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Just dropping by ... Self-Reliance

Yevet Tenney for Progressive Dairyman Published on 07 August 2017

As I watch the new bottles of produce from the garden line the shelves of our storage room, I think of the many days my family and I spent in the garden weeding, watering and fertilizing the plants to have the harvest. Last night, we bottled the beets.

Four generations were there to help: my husband and I, my son and his three daughters, and my daughter and her daughter-in-law and her baby. We all pitched in and made short work of the beets.

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The 6-year-old twins and the 3-year-old helped Grandpa clip the tops off the beets. Grandma washed the bottles and gathered the cookers. The granddaughter-in-law gathered the rings and lids. The son-in-law cut up the beets, and the daughter put them in the jars.

The baby played on the floor. We finished the project at 11:30 p.m., but nobody complained about the perspiration dripping off our noses or the lateness of the hour. We just worked – and smiled with satisfaction when it was finished.

Could we have purchased the beets already canned at the store for a better price than we paid for the jars, rings and lids or the water for the garden? Could we have found a better deal that wasn’t quite so labor-intensive? Yes, but our family places a high premium on self-reliance.

Self-reliance is facing challenges, solving problems, teaching yourself to do difficult things while you find joy in your own success. When God created the earth, he showed us the perfect pattern for self-reliance.

And the earth was without form, and void; and darkness was upon the face of the deep. And the Spirit of God moved upon the face of the waters.

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God started with a problem. The earth was without form, and everything was dark. The “spirit moved” or, in other words, God took inventory of what He had and what needed to be done.

And God said, Let there be light: and there was light.

God realized He needed to see and everything He would create would need to see. He solved the problem.

And God saw the light, that it was good: and God divided the light from the darkness.

God took satisfaction in His job well done. He didn’t abandon the darkness; He simply found a new use for it.

And God called the light Day, and the darkness he called Night. And the evening and the morning were the first day.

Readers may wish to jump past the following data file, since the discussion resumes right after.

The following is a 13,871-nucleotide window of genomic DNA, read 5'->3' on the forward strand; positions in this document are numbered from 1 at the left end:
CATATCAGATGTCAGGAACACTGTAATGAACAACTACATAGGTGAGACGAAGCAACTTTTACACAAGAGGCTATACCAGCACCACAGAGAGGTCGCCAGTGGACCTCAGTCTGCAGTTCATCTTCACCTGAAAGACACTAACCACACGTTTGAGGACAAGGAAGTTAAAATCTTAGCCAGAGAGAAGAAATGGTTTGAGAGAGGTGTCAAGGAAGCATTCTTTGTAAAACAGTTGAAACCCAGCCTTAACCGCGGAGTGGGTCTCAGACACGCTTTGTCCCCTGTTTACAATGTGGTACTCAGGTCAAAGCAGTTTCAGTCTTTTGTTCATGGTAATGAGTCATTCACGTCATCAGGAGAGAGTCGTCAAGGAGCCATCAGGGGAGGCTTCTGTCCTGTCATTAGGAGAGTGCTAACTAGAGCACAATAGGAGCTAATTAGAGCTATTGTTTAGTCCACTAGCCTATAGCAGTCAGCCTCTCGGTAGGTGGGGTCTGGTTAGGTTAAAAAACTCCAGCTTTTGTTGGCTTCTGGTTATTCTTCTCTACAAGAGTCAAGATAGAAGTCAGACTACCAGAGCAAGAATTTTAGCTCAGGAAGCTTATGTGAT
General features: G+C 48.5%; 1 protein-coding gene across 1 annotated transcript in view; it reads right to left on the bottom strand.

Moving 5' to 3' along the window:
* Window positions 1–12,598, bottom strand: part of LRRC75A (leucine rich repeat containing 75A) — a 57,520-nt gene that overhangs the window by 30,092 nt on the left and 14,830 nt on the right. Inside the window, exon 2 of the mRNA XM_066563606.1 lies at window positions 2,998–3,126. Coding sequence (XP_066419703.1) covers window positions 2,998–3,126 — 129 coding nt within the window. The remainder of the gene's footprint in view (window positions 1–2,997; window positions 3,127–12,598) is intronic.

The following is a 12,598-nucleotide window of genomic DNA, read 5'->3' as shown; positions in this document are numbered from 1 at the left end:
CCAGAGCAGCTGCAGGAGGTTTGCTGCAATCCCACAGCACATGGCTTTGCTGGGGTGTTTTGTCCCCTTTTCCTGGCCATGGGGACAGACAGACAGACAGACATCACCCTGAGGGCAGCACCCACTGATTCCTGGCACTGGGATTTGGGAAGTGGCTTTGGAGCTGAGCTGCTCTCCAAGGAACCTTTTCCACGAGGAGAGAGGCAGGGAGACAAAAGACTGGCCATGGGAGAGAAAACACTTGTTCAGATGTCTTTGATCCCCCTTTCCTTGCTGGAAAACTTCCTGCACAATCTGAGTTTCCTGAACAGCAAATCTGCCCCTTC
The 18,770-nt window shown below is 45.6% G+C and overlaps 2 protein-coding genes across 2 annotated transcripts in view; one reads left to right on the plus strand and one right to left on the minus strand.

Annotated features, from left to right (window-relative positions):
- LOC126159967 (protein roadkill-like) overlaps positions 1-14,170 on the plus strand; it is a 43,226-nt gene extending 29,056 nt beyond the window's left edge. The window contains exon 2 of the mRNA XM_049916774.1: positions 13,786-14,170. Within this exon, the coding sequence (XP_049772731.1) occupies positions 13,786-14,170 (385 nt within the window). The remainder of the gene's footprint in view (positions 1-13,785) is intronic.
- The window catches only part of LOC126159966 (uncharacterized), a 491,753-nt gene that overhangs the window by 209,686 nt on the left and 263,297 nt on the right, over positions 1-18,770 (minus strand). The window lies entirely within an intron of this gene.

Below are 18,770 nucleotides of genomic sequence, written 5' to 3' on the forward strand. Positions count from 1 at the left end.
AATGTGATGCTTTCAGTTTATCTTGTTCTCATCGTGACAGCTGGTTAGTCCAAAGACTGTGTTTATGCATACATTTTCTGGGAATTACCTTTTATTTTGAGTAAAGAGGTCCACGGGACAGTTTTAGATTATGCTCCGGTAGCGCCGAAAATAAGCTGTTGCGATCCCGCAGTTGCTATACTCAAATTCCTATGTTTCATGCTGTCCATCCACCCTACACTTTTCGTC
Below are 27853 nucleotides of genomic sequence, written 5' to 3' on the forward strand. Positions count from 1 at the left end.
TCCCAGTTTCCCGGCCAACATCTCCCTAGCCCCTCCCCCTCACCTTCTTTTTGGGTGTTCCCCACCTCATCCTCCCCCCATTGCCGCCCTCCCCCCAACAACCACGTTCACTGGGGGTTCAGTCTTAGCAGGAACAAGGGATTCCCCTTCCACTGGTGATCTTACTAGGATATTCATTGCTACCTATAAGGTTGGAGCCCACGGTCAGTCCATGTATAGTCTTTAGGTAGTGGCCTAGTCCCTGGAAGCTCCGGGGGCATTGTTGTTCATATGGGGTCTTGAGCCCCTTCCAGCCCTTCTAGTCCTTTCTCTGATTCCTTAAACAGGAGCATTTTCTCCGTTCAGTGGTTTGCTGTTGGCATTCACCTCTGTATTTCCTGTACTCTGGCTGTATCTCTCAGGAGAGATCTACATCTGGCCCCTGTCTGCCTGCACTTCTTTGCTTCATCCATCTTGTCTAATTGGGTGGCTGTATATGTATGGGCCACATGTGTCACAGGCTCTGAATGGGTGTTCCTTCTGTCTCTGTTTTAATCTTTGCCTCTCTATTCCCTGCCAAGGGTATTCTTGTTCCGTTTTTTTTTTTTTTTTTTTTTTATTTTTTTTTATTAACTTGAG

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The next problem God faced was water. He knew light and water were essential elements for life. God knew simply putting water on the earth would not serve His purpose in watering his magnificent garden. So, He set up the elaborate evaporation cycle that continues to water the earth.

And God said, Let there be a firmament in the midst of the waters, and let it divide the waters from the waters. And God made the firmament, and divided the waters which were under the firmament from the waters which were above the firmament: and it was so. And God called the firmament Heaven. And the evening and the morning were the second day.

God knew land plants cannot grow without dirt, so He solved His next problem.

And God said, Let the waters under the heaven be gathered together unto one place, and let the dry land appear: and it was so. And God called the dry land Earth; and the gathering together of the waters called he Seas: and God saw that it was good.

Again, God took satisfaction in a job well done.

God solved problem after problem. He planted grass and plants before animals were placed on the earth. He made day and night and planned the seasons, giving the animals time for rest and renewal. He put the lights in the heavens, the sun, moon and stars.

He filled the waters with living creatures, and all this He called “good.” He made sure everything was prepared before He placed man and woman on the earth to:

Be fruitful, and multiply, and replenish the earth, and subdue it: and have dominion over the fish of the sea, and over the fowl of the air, and over every living thing that moveth upon the earth.